How to Repair Plaster on a Wall

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One of the most common problems with plaster on a brick or block wall is the buildup of moisture and water. This moisture absorbs the plaster and turns it into mould, which is unsightly and hard to remove. In addition to causing mould on the wall, water can also soak into the wooden structure beneath. As the wood absorbs water, it expands, pushing against the plaster board. If you notice water on your wall, contact a plaster repair professional for help. Find a Plasterer Cheltenham at a site like Pure Plasterers, a leading Plasterer Cheltenham service.

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Luckily, plaster repair is not as difficult as some other repairs. Plaster is a masonry material that must be repaired layer by layer. A plaster patch may be acceptable at first, but it won’t hold up in the long run. If it is cracked or split, you’ll need to apply a stain-blocking primer first. You’ll need to allow the sealant to dry before applying a topcoat of paint.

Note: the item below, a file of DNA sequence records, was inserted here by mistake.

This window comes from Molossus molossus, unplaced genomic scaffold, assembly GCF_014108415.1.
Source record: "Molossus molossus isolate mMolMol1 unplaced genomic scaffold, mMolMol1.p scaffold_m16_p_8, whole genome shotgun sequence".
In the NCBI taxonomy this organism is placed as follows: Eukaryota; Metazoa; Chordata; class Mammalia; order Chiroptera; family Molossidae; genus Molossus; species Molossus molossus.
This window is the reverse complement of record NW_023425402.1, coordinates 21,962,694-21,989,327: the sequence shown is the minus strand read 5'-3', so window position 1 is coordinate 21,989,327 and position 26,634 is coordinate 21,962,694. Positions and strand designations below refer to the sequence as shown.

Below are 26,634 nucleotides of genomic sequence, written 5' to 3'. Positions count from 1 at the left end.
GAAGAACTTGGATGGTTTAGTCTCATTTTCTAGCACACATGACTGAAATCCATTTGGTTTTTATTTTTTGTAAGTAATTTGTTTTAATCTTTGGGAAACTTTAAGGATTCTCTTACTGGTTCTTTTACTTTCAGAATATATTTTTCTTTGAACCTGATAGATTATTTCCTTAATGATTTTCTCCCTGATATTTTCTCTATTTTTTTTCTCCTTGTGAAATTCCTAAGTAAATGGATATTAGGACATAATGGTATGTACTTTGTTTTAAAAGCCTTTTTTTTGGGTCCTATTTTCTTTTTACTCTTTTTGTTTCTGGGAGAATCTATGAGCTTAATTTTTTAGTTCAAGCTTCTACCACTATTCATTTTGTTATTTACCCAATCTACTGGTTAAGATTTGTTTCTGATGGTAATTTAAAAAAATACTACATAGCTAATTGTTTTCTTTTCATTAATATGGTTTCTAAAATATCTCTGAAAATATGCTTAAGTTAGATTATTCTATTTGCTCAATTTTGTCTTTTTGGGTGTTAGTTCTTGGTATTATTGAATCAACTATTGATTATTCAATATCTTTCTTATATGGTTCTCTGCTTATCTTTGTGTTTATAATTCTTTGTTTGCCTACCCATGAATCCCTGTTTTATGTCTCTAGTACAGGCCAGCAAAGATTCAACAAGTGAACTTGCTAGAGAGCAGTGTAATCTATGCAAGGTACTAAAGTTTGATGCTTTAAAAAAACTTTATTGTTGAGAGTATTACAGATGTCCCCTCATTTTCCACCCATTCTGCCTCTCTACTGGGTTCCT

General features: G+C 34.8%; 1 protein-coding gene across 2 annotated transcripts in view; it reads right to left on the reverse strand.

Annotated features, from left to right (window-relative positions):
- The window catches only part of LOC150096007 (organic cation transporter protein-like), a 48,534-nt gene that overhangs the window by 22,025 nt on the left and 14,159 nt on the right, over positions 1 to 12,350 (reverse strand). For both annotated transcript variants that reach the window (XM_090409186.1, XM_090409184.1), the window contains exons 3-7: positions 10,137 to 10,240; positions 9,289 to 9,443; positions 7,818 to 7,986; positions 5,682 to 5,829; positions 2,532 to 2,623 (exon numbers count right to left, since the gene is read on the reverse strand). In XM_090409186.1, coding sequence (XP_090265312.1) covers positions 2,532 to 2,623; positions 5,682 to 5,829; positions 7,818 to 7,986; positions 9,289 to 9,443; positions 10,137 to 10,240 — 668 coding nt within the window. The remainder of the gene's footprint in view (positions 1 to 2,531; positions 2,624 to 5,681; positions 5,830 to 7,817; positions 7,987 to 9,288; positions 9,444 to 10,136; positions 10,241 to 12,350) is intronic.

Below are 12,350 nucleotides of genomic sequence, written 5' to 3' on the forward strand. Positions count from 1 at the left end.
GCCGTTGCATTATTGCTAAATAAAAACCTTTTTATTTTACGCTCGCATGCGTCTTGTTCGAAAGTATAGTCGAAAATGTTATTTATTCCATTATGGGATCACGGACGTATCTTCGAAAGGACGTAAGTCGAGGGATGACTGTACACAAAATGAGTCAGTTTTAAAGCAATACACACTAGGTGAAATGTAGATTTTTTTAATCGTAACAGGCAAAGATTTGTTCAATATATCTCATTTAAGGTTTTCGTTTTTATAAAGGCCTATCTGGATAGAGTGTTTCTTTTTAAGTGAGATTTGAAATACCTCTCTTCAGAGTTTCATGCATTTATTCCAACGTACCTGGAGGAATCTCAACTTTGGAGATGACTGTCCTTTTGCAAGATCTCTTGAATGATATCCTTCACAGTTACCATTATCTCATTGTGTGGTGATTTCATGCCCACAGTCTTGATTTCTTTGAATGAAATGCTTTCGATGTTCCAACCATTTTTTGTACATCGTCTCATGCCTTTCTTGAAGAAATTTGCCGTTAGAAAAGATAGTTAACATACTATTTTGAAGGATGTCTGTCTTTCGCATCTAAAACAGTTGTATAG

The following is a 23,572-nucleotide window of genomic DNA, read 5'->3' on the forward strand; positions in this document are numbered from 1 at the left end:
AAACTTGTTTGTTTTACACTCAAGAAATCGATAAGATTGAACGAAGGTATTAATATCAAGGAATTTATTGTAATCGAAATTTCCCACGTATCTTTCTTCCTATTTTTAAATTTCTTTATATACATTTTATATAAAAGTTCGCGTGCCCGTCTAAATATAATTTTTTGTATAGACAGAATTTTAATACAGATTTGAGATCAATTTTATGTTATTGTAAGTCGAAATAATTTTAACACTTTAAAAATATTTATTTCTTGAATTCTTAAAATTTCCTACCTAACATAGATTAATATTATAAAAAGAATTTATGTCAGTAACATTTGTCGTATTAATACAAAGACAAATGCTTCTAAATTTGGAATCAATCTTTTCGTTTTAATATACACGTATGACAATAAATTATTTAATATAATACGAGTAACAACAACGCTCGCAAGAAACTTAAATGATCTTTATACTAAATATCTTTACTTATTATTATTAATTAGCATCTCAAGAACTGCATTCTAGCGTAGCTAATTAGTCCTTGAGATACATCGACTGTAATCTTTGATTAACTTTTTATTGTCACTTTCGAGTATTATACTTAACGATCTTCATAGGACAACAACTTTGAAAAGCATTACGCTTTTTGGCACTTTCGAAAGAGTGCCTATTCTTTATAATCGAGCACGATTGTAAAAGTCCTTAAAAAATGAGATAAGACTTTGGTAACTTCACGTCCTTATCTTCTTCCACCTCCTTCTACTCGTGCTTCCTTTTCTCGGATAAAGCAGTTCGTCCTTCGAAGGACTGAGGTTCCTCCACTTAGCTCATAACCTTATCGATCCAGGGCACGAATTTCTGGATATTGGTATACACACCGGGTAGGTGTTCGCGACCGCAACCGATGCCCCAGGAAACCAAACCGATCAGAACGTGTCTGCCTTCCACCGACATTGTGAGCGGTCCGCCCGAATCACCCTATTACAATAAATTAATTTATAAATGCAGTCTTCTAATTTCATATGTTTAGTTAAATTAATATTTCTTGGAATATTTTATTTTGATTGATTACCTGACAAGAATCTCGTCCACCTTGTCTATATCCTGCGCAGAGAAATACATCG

Before repairing plaster, make sure the surface is dry before attempting any repairs. Use a bucket of clean water to remove excess moisture from the plaster, and wait at least an hour for the water to evaporate. Once the surface is dry, apply an oil-based primer-sealer to seal the wall and prevent stains and residual contamination from bleeding through the new layer. The primer-sealer will need at least one hour to dry. Next, apply joint compound in several thin layers. Spread the joint compound and smooth it with a trowel to make the surface even and level. If necessary, apply another coat of joint compound.

A leak can cause brown stains on the plaster. You must locate and seal the leak before you can begin patching. Water damage on masonry walls can also lead to bulges and other damage. If the water damage is extensive, you may not need to patch it. Rather, you should consult a professional to determine the extent of the damage. The best way to solve the problem is to find the source of the leak and fix it before the plaster can be damaged any further.

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Plaster cracks are another common problem. They don’t necessarily mean trouble, and they may be benign. Some are a warning sign of future trouble, while others are just a normal part of ageing. The most common and benign cracks are the hairline cracks, small enough to fit a fingernail. They often run lengthways, but they’re easy to fix. If the cracks are large, you may need to hire a professional to re-plaster the wall.

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